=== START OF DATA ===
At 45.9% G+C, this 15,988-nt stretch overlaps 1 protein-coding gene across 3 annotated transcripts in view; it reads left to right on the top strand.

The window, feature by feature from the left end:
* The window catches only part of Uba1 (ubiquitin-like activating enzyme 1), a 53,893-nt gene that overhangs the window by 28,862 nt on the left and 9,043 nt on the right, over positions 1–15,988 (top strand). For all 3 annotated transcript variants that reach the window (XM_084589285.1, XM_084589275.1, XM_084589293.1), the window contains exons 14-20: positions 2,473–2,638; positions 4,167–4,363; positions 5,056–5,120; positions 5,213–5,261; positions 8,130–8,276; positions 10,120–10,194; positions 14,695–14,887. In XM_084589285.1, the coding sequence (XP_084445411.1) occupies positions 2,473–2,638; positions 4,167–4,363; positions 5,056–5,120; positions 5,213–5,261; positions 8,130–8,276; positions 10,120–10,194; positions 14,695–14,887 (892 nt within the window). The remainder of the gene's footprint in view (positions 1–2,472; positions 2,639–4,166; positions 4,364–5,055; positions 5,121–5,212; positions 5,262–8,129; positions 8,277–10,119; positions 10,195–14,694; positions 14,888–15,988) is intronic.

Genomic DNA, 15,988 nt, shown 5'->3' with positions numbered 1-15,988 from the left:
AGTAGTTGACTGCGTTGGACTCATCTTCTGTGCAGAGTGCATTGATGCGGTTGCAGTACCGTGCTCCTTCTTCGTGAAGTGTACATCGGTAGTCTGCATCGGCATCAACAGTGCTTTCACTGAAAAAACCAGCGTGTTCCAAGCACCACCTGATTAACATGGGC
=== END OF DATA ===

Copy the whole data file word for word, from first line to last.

At 45.9% G+C, this 15,988-nt stretch overlaps 1 protein-coding gene across 3 annotated transcripts in view; it reads left to right on the top strand.

The window, feature by feature from the left end:
* The window catches only part of Uba1 (ubiquitin-like activating enzyme 1), a 53,893-nt gene that overhangs the window by 28,862 nt on the left and 9,043 nt on the right, over positions 1–15,988 (top strand). For all 3 annotated transcript variants that reach the window (XM_084589285.1, XM_084589275.1, XM_084589293.1), the window contains exons 14-20: positions 2,473–2,638; positions 4,167–4,363; positions 5,056–5,120; positions 5,213–5,261; positions 8,130–8,276; positions 10,120–10,194; positions 14,695–14,887. In XM_084589285.1, the coding sequence (XP_084445411.1) occupies positions 2,473–2,638; positions 4,167–4,363; positions 5,056–5,120; positions 5,213–5,261; positions 8,130–8,276; positions 10,120–10,194; positions 14,695–14,887 (892 nt within the window). The remainder of the gene's footprint in view (positions 1–2,472; positions 2,639–4,166; positions 4,364–5,055; positions 5,121–5,212; positions 5,262–8,129; positions 8,277–10,119; positions 10,195–14,694; positions 14,888–15,988) is intronic.

Genomic DNA, 15,988 nt, shown 5'->3' with positions numbered 1-15,988 from the left:
AGTAGTTGACTGCGTTGGACTCATCTTCTGTGCAGAGTGCATTGATGCGGTTGCAGTACCGTGCTCCTTCTTCGTGAAGTGTACATCGGTAGTCTGCATCGGCATCAACAGTGCTTTCACTGAAAAAACCAGCGTGTTCCAAGCACCACCTGATTAACATGGGC